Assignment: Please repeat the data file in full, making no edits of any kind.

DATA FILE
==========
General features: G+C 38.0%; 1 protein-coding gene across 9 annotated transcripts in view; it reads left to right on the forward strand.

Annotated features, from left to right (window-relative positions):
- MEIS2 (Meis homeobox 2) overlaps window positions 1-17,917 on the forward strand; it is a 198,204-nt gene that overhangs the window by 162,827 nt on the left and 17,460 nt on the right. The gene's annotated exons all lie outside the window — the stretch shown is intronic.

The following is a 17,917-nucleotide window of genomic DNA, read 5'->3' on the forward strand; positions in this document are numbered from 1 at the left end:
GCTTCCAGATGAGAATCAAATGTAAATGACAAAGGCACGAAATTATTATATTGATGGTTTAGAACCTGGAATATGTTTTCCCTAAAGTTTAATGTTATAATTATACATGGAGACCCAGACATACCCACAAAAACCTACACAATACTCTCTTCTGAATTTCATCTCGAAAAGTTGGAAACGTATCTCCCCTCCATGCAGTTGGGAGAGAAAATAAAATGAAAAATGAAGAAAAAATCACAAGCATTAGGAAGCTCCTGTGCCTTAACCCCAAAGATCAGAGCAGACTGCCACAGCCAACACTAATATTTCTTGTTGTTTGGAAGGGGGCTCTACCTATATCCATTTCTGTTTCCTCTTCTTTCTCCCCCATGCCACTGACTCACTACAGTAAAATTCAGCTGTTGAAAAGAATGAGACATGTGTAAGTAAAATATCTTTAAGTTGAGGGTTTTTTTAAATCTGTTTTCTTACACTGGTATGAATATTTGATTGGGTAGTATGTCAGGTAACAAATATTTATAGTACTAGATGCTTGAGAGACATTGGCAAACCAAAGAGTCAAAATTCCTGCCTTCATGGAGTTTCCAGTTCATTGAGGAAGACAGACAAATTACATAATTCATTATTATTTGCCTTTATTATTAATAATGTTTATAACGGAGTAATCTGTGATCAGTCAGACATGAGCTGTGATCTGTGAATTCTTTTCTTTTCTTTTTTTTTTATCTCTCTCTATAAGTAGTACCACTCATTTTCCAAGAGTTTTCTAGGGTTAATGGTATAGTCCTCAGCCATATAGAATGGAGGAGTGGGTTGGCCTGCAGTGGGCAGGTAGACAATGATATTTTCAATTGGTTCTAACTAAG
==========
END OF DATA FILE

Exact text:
General features: G+C 38.0%; 1 protein-coding gene across 9 annotated transcripts in view; it reads left to right on the forward strand.

Annotated features, from left to right (window-relative positions):
- MEIS2 (Meis homeobox 2) overlaps window positions 1-17,917 on the forward strand; it is a 198,204-nt gene that overhangs the window by 162,827 nt on the left and 17,460 nt on the right. The gene's annotated exons all lie outside the window — the stretch shown is intronic.

The following is a 17,917-nucleotide window of genomic DNA, read 5'->3' on the forward strand; positions in this document are numbered from 1 at the left end:
GCTTCCAGATGAGAATCAAATGTAAATGACAAAGGCACGAAATTATTATATTGATGGTTTAGAACCTGGAATATGTTTTCCCTAAAGTTTAATGTTATAATTATACATGGAGACCCAGACATACCCACAAAAACCTACACAATACTCTCTTCTGAATTTCATCTCGAAAAGTTGGAAACGTATCTCCCCTCCATGCAGTTGGGAGAGAAAATAAAATGAAAAATGAAGAAAAAATCACAAGCATTAGGAAGCTCCTGTGCCTTAACCCCAAAGATCAGAGCAGACTGCCACAGCCAACACTAATATTTCTTGTTGTTTGGAAGGGGGCTCTACCTATATCCATTTCTGTTTCCTCTTCTTTCTCCCCCATGCCACTGACTCACTACAGTAAAATTCAGCTGTTGAAAAGAATGAGACATGTGTAAGTAAAATATCTTTAAGTTGAGGGTTTTTTTAAATCTGTTTTCTTACACTGGTATGAATATTTGATTGGGTAGTATGTCAGGTAACAAATATTTATAGTACTAGATGCTTGAGAGACATTGGCAAACCAAAGAGTCAAAATTCCTGCCTTCATGGAGTTTCCAGTTCATTGAGGAAGACAGACAAATTACATAATTCATTATTATTTGCCTTTATTATTAATAATGTTTATAACGGAGTAATCTGTGATCAGTCAGACATGAGCTGTGATCTGTGAATTCTTTTCTTTTCTTTTTTTTTTATCTCTCTCTATAAGTAGTACCACTCATTTTCCAAGAGTTTTCTAGGGTTAATGGTATAGTCCTCAGCCATATAGAATGGAGGAGTGGGTTGGCCTGCAGTGGGCAGGTAGACAATGATATTTTCAATTGGTTCTAACTAAG